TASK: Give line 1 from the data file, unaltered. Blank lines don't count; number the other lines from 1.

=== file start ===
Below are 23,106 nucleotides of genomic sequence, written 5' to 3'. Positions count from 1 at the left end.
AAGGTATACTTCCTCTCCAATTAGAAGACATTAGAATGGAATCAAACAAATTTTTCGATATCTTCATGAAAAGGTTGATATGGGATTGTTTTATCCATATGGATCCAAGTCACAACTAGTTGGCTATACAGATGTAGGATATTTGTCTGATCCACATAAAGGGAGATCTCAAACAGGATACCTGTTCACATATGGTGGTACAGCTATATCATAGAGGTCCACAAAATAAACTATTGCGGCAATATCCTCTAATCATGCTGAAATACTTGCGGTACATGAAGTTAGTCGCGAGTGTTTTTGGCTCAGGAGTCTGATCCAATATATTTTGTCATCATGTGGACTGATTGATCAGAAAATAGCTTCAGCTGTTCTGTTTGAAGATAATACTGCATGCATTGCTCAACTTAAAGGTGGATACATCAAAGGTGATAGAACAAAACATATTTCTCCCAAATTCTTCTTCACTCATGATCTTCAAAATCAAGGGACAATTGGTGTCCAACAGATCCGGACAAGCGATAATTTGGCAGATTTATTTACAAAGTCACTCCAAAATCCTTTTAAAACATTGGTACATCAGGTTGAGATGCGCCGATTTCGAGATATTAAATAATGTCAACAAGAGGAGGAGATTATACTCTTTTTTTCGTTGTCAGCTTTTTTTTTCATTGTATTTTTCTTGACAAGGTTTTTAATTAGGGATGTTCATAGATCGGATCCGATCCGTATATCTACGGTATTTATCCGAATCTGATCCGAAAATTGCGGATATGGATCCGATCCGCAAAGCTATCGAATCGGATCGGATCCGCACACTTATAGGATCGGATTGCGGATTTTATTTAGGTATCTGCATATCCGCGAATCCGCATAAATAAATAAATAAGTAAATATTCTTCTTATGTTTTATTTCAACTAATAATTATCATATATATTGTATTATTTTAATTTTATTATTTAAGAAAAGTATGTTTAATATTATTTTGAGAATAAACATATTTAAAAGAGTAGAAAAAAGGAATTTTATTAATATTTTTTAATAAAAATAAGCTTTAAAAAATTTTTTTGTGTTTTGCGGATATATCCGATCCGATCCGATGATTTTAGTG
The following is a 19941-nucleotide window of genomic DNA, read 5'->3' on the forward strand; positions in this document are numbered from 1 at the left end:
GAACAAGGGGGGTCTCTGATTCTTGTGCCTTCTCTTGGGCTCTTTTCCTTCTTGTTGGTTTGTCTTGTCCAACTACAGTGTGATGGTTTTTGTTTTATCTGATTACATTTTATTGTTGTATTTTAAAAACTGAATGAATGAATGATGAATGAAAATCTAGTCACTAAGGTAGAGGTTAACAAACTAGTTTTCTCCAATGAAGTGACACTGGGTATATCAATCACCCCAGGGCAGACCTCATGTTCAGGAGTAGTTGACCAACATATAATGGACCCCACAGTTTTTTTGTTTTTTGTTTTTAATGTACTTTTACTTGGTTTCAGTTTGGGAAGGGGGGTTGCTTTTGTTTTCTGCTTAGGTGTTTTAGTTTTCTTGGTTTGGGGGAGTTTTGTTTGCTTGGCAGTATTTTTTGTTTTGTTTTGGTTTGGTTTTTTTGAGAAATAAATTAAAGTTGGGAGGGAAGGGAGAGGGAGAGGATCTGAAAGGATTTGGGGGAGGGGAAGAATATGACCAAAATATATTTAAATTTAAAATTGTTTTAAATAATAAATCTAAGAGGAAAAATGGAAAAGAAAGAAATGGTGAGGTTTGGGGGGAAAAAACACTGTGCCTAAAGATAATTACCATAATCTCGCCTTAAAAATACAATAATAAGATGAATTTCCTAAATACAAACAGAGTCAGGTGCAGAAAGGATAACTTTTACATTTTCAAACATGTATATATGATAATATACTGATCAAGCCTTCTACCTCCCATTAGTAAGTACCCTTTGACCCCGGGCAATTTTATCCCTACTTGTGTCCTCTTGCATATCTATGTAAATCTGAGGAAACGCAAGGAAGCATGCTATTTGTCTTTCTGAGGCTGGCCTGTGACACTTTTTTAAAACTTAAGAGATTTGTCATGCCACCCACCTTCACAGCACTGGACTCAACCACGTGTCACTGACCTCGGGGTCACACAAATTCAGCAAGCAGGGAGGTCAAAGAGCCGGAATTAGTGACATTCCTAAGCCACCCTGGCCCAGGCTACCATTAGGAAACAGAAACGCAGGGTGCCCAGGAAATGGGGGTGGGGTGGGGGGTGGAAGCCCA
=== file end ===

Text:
Below are 23,106 nucleotides of genomic sequence, written 5' to 3'. Positions count from 1 at the left end.